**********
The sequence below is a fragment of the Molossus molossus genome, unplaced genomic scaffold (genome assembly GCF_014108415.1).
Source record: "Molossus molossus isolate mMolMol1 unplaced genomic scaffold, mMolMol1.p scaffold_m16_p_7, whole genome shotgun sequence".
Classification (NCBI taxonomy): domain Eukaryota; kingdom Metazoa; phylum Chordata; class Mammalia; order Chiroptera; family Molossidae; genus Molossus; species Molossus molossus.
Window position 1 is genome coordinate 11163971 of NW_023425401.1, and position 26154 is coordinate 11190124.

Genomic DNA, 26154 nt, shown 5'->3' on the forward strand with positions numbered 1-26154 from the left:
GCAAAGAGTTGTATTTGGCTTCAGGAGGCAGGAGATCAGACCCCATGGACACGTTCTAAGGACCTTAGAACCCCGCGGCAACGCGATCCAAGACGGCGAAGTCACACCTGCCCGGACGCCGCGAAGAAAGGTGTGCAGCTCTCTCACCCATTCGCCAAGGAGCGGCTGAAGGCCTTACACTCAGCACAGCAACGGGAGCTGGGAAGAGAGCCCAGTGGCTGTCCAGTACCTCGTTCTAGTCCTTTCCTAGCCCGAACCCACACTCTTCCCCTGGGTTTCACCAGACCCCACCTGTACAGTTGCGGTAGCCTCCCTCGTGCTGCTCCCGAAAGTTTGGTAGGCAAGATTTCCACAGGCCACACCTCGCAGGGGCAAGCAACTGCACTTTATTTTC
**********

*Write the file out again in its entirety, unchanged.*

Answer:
The sequence below is a fragment of the Molossus molossus genome, unplaced genomic scaffold (genome assembly GCF_014108415.1).
Source record: "Molossus molossus isolate mMolMol1 unplaced genomic scaffold, mMolMol1.p scaffold_m16_p_7, whole genome shotgun sequence".
Classification (NCBI taxonomy): domain Eukaryota; kingdom Metazoa; phylum Chordata; class Mammalia; order Chiroptera; family Molossidae; genus Molossus; species Molossus molossus.
Window position 1 is genome coordinate 11163971 of NW_023425401.1, and position 26154 is coordinate 11190124.

Genomic DNA, 26154 nt, shown 5'->3' on the forward strand with positions numbered 1-26154 from the left:
GCAAAGAGTTGTATTTGGCTTCAGGAGGCAGGAGATCAGACCCCATGGACACGTTCTAAGGACCTTAGAACCCCGCGGCAACGCGATCCAAGACGGCGAAGTCACACCTGCCCGGACGCCGCGAAGAAAGGTGTGCAGCTCTCTCACCCATTCGCCAAGGAGCGGCTGAAGGCCTTACACTCAGCACAGCAACGGGAGCTGGGAAGAGAGCCCAGTGGCTGTCCAGTACCTCGTTCTAGTCCTTTCCTAGCCCGAACCCACACTCTTCCCCTGGGTTTCACCAGACCCCACCTGTACAGTTGCGGTAGCCTCCCTCGTGCTGCTCCCGAAAGTTTGGTAGGCAAGATTTCCACAGGCCACACCTCGCAGGGGCAAGCAACTGCACTTTATTTTC